These are the indicators of crisis, subject to data and statistics. Less measurable but no less profound is a sapping of confidence across our land — a nagging fear that America’s decline is inevitable, and that the next generation must lower its sights.
Today I say to you that the challenges we face are real. They are serious and they are many. They will not be met easily or in a short span of time. But know this, America — they will be met.
Q: What hard choices have we failed to make? How has greed and irresponsibility weakened our nation? What has caused our national pride and patriotic confidence to be sapped? What are the remedies to these issues?
You trample on the poor and force him to give you grain. Therefore, though you have built stone mansions, you will not live in them; though you have planted lush vineyards, you will not drink their wine. For I know how many are your offenses and how great your sins.
You oppress the righteous and take bribes and you deprive the poor of justice in the courts. Therefore the prudent man keeps quiet in such times, for the times are evil.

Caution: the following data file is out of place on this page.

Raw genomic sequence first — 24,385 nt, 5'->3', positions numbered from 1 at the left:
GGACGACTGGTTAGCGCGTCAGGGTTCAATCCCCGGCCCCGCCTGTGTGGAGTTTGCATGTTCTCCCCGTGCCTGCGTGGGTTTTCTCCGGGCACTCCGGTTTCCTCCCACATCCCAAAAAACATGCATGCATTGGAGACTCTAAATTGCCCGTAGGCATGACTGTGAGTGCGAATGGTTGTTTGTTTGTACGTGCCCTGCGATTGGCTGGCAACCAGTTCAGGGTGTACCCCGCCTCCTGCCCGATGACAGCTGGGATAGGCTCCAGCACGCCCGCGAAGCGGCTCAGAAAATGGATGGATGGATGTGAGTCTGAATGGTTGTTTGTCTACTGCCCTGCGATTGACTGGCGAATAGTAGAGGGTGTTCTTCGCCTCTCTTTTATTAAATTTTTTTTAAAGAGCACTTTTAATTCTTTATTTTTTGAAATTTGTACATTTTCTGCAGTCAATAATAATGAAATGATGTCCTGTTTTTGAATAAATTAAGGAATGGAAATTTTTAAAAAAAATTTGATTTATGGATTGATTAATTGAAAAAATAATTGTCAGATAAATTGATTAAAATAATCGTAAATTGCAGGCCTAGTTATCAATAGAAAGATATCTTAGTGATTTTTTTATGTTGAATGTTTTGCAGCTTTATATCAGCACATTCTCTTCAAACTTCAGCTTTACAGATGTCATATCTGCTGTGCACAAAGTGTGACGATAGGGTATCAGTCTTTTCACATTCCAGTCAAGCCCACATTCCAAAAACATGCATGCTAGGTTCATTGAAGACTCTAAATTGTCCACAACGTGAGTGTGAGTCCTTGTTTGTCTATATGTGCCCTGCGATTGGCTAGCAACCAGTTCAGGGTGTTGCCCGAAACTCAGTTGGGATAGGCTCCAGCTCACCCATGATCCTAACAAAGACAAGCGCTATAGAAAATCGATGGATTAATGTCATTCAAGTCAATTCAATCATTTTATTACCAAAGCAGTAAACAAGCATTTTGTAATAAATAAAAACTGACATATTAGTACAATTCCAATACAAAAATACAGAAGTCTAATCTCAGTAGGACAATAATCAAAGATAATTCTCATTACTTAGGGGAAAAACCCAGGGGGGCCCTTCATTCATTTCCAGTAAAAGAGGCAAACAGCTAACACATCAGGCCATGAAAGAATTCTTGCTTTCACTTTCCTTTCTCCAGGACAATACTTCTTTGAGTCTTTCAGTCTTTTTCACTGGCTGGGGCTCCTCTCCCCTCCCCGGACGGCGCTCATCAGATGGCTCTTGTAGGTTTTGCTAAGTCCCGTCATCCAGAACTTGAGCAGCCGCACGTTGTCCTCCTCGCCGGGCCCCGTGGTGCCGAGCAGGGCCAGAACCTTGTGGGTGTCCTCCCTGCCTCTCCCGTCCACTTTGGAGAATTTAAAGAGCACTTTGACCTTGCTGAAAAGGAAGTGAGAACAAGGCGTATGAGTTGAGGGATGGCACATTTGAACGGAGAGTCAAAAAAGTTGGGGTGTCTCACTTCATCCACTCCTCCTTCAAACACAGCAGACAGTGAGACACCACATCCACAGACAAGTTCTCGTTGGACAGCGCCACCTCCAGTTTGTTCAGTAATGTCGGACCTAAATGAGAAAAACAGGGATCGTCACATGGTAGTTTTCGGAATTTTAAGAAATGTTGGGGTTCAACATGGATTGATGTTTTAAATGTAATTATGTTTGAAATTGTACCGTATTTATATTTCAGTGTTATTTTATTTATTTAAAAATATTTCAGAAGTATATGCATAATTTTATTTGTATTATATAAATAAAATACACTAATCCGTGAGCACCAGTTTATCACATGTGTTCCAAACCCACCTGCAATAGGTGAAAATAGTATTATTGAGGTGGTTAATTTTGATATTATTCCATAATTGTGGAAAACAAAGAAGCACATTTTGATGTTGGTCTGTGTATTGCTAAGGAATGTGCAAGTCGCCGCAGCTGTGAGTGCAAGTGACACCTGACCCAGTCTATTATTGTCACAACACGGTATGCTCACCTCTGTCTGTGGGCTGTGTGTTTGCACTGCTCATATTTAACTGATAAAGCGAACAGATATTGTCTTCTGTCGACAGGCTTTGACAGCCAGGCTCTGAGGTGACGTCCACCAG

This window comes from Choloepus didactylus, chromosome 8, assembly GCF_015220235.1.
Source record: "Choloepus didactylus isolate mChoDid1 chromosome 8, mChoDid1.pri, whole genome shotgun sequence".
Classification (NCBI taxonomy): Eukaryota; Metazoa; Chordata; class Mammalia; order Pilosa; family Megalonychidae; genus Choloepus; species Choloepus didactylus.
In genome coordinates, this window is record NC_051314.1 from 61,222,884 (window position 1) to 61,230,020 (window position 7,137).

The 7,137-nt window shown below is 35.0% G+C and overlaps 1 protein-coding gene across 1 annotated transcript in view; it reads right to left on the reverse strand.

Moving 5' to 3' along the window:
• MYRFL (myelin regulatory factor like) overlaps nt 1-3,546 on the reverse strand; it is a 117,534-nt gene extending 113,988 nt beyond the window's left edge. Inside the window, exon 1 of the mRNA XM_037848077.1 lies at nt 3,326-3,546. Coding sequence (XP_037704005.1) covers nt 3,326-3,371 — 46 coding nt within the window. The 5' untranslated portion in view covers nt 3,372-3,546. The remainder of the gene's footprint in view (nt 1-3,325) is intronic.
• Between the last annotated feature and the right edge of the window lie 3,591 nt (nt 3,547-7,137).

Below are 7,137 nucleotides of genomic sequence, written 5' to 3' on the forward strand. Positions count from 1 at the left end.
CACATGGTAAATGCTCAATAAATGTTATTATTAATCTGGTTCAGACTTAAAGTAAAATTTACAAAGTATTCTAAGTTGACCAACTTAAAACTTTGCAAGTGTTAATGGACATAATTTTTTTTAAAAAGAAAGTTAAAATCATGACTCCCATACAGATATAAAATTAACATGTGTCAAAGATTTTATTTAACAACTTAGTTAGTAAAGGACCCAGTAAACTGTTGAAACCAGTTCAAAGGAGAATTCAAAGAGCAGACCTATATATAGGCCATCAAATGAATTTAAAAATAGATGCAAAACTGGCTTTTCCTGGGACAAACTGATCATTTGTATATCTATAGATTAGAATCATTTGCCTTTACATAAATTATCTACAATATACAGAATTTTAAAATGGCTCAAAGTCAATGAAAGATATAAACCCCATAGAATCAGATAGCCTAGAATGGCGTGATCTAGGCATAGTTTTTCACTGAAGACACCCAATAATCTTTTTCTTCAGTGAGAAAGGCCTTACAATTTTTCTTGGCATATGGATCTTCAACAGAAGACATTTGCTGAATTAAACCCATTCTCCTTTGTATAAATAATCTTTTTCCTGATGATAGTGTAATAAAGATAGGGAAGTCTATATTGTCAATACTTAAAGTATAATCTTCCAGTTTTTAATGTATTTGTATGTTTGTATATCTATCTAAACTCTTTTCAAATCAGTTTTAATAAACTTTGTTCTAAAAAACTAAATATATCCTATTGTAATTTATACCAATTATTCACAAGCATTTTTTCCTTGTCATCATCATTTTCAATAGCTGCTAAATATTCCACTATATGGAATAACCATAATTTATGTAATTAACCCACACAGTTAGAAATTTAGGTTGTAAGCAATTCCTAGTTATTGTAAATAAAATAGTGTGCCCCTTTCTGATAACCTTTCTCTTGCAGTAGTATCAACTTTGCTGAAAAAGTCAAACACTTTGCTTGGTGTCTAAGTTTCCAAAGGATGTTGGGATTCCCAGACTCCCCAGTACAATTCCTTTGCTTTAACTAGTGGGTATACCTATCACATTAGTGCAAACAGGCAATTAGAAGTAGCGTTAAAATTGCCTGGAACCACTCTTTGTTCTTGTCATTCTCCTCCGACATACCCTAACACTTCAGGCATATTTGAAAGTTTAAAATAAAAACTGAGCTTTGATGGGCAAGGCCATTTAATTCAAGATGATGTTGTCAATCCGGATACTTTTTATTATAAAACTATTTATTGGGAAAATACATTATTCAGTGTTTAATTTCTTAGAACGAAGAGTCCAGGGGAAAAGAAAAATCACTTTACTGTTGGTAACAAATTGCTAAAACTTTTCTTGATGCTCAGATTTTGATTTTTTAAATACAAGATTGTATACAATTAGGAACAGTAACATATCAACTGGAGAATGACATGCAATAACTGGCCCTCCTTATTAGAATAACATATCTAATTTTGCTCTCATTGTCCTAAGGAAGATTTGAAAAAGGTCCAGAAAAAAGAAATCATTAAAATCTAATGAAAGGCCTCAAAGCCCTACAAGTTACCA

Seek good, not evil, that you may live. Then the LORD God Almighty will be with you, just as you say he is. Hate evil, love good; maintain justice in the courts. Perhaps the LORD God Almighty will have mercy on the remnant of Joseph.
Q: What part has the Church to play in restoring our people’s confidence? How have we, as Christians, been greedy and irresponsible? How can we faithfully apply our beliefs to help remedy the issues our nation faces today?
On this day, we gather because we have chosen hope over fear, unity of purpose over conflict and discord.
On this day, we come to proclaim an end to the petty grievances and false promises, the recriminations and worn out dogmas, that for far too long have strangled our politics.
We remain a young nation, but in the words of scripture, the time has come to set aside childish things.
The time has come to reaffirm our enduring spirit; to choose our better history; to carry forward that precious gift, that noble idea, passed on from generation to generation: the God-given promise that all are equal, all are free and all deserve a chance to pursue their full measure of happiness.
Q: How have our politics been strangled? How did we allow this to happen? What childish things do we need to set aside as a nation? What could our better history look like? Do we honestly feel that our freedom and pursuit of happiness are God given promises?